Wednesday, July 30, 2008

Tip#177: Learn To Stand Your Ground - Grizzly Man

Remember it's okay to get angry when confronted by challenging personalities. For some it is necessary to feel anger in order to become more assertive. Anger is still a form of passion and is powerful fuel you can tap into.

This is part 2 to my previous blog entry tip#176: The Good In Getting Your Buttons Pushed. It's about learning to stand your ground.

As I had written I was constantly challenged by a pushy personality that was stressing me out. This individual was always asserting his point of view and I had to always speak up to express my own needs.

This recent incident showed me how far I'd come to just speaking up for myself. Years ago I wouldn't have said anything because of fear. But by not saying anything I was really communicating to the other person that it was okay to "walk all over me".

When others push their point of view on you they violate your space. But it is your job to speak up and draw the line they cannot cross with you. Whether it is in your workplace or personal life you must learn to articulate your needs.

Grizzly Man

The irony and synchronicity of my recent confrontations was that this individual had given me a belated birthday gift of a DVD called Grizzly Man. It was a compelling and tragic documentary on grizzly bear activist Timothy Treadwell who lived among grizzlies in Alaska. It's a powerful portrait of a man who learned how to stand his ground with these wild, untamed animals.

Here’s what Treadwell says at the opening of the film:

"They're challenging everything including me. It goes with the territory. If I show weakness, if I retreat I may be hurt, I may be killed. I must hold my own if I'm gonna stay within this land. For once there is weakness they will exploit it, they will take me out, they will decapitate me, they will chop me up in bits and pieces. I'm dead. But so far I persevere."

This passionate statement could represent how you feel in a situation with a challenging relationship. And yet sometimes you have to get so riled up by your confrontations that you ultimately unleash your inner "grizzly bear" in order to stand your ground.

Life Is Like A Play

That's why I found it ironic that the messages of this DVD gift came from the same person who was pushing my buttons. It reminded me that certain people come into your life to push your buttons on purpose to trigger your inner strengths.

Life is like a play and they are there to say their lines AND get you to say yours. And if you don't find the courage to articulate your needs then someone else in the future will come into your life and push your buttons again.

So take action now and release that assertive energy already within you. See your challenging relationships as part of a play where you MUST say your lines. These individuals are there to help you be the empowered person you want to be. That's the biggest gift in getting your buttons pushed.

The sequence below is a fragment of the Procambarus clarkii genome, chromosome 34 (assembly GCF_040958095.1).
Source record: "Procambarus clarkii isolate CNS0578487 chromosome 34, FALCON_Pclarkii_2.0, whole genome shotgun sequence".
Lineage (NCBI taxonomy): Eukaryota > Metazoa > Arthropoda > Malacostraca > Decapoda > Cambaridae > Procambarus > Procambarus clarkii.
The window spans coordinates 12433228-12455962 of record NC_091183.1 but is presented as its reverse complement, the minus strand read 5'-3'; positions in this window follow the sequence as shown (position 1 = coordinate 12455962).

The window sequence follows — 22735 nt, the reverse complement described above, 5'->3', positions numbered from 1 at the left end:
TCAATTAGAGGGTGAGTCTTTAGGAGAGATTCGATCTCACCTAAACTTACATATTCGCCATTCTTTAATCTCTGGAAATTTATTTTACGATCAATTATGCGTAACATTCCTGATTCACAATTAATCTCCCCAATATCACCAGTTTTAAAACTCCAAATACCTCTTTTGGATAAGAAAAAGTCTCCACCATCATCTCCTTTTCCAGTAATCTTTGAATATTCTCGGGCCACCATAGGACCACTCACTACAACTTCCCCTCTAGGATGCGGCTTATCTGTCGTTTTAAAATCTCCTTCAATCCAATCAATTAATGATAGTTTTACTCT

Emmanuel Lopez
Motivational Specialist
© Emmanuel Lopez 2008


Anonymous said...

Really well put, Emmanuel!
This sentiment is empowering, particularly the analogy / vision of life being a play.
I was familiar with Shakepeare's words "All the world's a stage, and all the men and women merely players...", but somehow I never made the connection that the aggressive actor was merely cuing me to give my next line, and that I had a choice in how I could improvise!

Seeing our aggressors as actors who actually function to empower us (if we choose!) is freeing!!!!!

Certainly makes it easier not only to forgive, but also thank them for their importance in our life! Wow!
Thank you, Emmanuel, for being my acting coach and director today!


Anonymous said...

Hey Emmanuel,

Great choice of topic here. This is something me and some others I know have had to learn lately, and I recognize the lessons in it. What makes it tougher, though, is that sometimes it seems some people can't handle someone being assertive or very honest with them.

One girl I recently befriended took me off her friends list after I told her my views on some things we were discussing and explained what I needed at this time as well. She seemed very needy, and I decided that I wouldn't run after her if she decided to not be my friend.

Strange, though, because I thought she was a bit more mature than some other people I know and we seemed to share some values. Yet, I cannot feel guilty for looking out for myself, too, sometimes and speaking my mind.

I've also heard that when challenges come into your life with people, it is a way to help you reveal more light if you learn to react properly. It's true that you have to know when to be assertive and say no to things, stuff like that, but sometimes you also have to learn how to rise above your ego in how you react to people.

For example, ignoring someone's calls all the time or thinking I can't take the way this person seems so protective (maybe a parent) and I'll let my emotions get the best of me.

Take care,